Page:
Washington Supreme Court allows Kshama Sawant recall petition to move forward
After months of delays, the Supreme Court of Washington ruled Thursday to allow a recall petition against Seattle Councilmember Kshama Sawant to move forward.
The recall petition was filed last year by Seattleite Ernest Lou, who levied six initial charges against Sawant, ranging from claims that she had helped create the Capitol Hill Occupied Protest in the summer of 2020, to allegations she led a protest to Mayor Jenny Durkan’s home, the location of which is protected under state confidentiality laws.
A King County judge dismissed two of those charges last October, leaving four for the state Supreme Court to consider. In addition to the charge regarding the protest at Durkan’s home, the court was left to decide on the following allegations:
- That Sawant endangered City employees by admitted hundreds of protesters into City Hall after hours in June of 2020
- That she violated City hiring rules by giving decision-making authority to Socialist Alternative
- That she misused council resources to promote a ballot initiative in early February
In the court’s unanimous decision issued Thursday morning, it ruled that the charges regarding city hall, misused resources for the ballot initiative, and the protest at Durkan’s home are all “legally sufficient to support recall.” It also ruled that the allegation related to Socialist Alternative dictating hiring decisions, and the charge that the protest at Durkan’s amounted to criminal harassment are “legally insufficient.”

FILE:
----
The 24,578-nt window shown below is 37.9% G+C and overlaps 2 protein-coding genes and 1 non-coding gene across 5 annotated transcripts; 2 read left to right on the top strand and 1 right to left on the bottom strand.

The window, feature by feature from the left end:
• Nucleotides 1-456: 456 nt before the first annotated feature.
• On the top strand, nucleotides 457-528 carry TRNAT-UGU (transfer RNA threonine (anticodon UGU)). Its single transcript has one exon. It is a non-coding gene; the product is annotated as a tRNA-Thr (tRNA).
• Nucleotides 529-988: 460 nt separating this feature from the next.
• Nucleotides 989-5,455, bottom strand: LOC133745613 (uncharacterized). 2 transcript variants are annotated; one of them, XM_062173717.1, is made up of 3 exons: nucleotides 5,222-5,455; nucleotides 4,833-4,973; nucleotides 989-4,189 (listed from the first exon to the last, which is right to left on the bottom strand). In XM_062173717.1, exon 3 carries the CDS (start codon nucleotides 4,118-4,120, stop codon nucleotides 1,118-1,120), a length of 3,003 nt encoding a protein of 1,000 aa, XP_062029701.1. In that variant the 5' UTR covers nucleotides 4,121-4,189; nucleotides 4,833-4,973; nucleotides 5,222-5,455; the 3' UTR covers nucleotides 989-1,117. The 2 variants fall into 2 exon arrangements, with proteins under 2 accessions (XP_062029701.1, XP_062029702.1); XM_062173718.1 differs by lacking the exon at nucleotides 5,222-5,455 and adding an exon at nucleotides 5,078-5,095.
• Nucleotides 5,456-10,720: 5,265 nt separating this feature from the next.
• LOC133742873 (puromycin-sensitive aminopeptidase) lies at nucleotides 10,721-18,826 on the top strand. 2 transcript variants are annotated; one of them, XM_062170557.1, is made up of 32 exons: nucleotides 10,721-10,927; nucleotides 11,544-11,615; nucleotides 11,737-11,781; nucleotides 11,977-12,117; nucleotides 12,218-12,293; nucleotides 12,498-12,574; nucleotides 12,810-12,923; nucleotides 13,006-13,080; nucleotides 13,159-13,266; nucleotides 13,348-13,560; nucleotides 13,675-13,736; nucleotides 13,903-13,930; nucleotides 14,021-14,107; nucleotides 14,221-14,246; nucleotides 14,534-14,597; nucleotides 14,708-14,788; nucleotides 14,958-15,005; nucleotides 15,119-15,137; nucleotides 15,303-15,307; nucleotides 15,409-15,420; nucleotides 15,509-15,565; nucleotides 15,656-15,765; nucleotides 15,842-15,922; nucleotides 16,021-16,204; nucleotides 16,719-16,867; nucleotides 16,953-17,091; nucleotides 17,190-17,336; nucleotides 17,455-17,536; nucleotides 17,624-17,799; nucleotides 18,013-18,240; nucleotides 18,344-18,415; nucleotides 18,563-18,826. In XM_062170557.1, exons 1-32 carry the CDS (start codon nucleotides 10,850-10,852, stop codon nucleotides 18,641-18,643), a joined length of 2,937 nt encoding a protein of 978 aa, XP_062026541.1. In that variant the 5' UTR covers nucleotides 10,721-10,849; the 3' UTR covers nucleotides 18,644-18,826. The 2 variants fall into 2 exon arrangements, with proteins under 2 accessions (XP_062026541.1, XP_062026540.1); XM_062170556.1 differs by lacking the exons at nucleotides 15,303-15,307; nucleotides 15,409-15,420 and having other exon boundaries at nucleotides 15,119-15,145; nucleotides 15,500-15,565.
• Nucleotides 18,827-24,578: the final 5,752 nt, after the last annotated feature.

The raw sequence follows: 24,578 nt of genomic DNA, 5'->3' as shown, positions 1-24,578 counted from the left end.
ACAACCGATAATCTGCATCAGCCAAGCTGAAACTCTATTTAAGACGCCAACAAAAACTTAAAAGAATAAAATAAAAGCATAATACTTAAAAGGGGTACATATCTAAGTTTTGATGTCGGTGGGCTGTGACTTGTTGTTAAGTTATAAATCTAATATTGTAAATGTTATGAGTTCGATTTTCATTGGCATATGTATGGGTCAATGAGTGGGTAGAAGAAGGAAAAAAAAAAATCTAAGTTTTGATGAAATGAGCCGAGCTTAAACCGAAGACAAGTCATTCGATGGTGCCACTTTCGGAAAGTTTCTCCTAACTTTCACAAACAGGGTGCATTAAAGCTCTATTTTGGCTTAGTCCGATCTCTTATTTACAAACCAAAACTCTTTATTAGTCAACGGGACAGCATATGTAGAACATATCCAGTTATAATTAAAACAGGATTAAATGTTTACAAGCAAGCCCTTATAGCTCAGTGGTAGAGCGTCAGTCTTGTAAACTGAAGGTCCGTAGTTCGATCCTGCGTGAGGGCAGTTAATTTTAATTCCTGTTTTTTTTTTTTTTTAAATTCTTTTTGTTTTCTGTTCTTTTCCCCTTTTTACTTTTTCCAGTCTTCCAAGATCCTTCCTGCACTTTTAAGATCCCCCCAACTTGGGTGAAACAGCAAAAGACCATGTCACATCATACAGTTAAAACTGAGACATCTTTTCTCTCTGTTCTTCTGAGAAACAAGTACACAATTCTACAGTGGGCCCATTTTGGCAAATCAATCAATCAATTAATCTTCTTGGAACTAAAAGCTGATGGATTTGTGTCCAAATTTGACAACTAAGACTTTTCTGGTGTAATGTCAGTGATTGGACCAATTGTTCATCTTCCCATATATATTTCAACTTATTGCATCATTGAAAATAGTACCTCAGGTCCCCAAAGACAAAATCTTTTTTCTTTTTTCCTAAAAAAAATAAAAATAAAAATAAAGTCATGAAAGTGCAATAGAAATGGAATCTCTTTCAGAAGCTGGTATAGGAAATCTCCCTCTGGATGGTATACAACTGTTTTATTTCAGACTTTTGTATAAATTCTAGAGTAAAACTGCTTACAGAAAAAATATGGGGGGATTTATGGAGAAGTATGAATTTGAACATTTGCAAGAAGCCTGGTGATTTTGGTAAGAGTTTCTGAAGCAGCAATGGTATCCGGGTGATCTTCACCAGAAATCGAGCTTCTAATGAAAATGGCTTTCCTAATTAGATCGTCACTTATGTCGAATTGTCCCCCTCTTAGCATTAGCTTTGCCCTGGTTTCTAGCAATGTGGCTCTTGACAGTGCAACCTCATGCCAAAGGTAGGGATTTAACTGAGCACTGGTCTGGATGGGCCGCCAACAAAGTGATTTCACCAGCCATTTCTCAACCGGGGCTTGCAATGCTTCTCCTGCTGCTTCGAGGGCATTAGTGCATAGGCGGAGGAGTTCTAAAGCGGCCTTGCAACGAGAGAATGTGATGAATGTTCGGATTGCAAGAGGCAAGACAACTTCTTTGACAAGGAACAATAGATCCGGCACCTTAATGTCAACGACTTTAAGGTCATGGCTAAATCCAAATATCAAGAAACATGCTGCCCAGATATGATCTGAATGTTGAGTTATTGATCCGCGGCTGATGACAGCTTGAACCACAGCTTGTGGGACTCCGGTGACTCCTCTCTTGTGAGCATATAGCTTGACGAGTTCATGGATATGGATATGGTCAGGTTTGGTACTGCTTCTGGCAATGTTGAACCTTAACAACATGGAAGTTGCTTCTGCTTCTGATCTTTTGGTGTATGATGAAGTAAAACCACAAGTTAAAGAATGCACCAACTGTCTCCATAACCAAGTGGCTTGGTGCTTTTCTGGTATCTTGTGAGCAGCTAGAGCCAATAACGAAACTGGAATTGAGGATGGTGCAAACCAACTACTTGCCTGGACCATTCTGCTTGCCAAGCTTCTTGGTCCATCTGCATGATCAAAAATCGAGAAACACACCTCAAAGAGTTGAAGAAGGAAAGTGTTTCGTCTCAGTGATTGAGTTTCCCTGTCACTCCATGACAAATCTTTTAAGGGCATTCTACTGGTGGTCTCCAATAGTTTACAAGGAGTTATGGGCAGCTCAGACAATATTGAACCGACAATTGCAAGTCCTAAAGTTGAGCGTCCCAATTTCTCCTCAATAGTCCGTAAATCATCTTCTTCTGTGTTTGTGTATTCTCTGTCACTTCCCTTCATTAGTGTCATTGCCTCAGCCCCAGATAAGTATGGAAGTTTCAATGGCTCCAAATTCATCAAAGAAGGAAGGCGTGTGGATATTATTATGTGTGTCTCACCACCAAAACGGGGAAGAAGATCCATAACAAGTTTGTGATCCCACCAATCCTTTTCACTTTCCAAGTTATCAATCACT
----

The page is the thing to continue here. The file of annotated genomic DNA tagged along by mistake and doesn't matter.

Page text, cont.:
Sawant issued a statement responding to the ruling shortly after it was published, calling it “completely unjust,” and criticizing the state’s recall laws.
“The recall law in Washington state is inherently undemocratic and well-suited for politicized use against working people’s representatives, because there is no requirement that the charges even be proven true,” she said. “In effect, the courts have enormous leeway to use recall elections as a mechanism to defend the ruling class and capitalist system.”
According to SCC Insight’s Kevin Schofield, the court’s ruling on Thursday also requires the lower trial court that first ruled on the recall to “re-issue its approved ballot synopsis to remove the one charge disallowed by the court.”
After that, Lou will have 180 days to collect just over 10,700 certified paper signatures from registered voters in District 3, a number that would constitute 25% of total votes cast in the last election for the district’s council seat.
Provided enough signatures are gathered, a simple “yes” or “no” recall vote would have to take place as part of a regularly scheduled election. Lou’s group tells KING 5’s Chris Daniels it intends to target November of this year, citing the short timeline they’d need to meet in order to get on the August ballot.
Over the last three months, money has flowed in to both the “Kshama Sawant Solidarity Campaign” and the coalition leading the recall effort. As of March 30, the recall campaign has garnered nearly $295,000 in contributions, while Sawant Solidarity has collected over $426,000, with petitioners in support of the councilmember having set up stations on corners across the Capitol Hill neighborhood.
You can read the court’s full ruling below: